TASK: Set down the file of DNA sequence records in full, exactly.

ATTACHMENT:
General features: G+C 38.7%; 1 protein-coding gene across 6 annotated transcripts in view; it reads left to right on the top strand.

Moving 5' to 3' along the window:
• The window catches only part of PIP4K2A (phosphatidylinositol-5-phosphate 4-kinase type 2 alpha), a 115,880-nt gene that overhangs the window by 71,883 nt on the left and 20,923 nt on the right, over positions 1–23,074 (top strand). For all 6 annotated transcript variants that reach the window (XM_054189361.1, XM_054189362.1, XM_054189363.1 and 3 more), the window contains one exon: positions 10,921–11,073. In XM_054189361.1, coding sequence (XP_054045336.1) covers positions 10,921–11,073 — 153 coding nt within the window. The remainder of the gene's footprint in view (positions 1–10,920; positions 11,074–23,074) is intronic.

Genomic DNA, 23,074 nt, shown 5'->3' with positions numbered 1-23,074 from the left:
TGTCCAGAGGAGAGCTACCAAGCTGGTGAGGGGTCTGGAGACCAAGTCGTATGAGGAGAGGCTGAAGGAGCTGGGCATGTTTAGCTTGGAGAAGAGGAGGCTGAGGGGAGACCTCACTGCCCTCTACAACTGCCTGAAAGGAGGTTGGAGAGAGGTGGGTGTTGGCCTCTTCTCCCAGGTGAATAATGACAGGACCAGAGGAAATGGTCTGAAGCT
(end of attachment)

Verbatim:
General features: G+C 38.7%; 1 protein-coding gene across 6 annotated transcripts in view; it reads left to right on the top strand.

Moving 5' to 3' along the window:
• The window catches only part of PIP4K2A (phosphatidylinositol-5-phosphate 4-kinase type 2 alpha), a 115,880-nt gene that overhangs the window by 71,883 nt on the left and 20,923 nt on the right, over positions 1–23,074 (top strand). For all 6 annotated transcript variants that reach the window (XM_054189361.1, XM_054189362.1, XM_054189363.1 and 3 more), the window contains one exon: positions 10,921–11,073. In XM_054189361.1, coding sequence (XP_054045336.1) covers positions 10,921–11,073 — 153 coding nt within the window. The remainder of the gene's footprint in view (positions 1–10,920; positions 11,074–23,074) is intronic.

Genomic DNA, 23,074 nt, shown 5'->3' with positions numbered 1-23,074 from the left:
TGTCCAGAGGAGAGCTACCAAGCTGGTGAGGGGTCTGGAGACCAAGTCGTATGAGGAGAGGCTGAAGGAGCTGGGCATGTTTAGCTTGGAGAAGAGGAGGCTGAGGGGAGACCTCACTGCCCTCTACAACTGCCTGAAAGGAGGTTGGAGAGAGGTGGGTGTTGGCCTCTTCTCCCAGGTGAATAATGACAGGACCAGAGGAAATGGTCTGAAGCT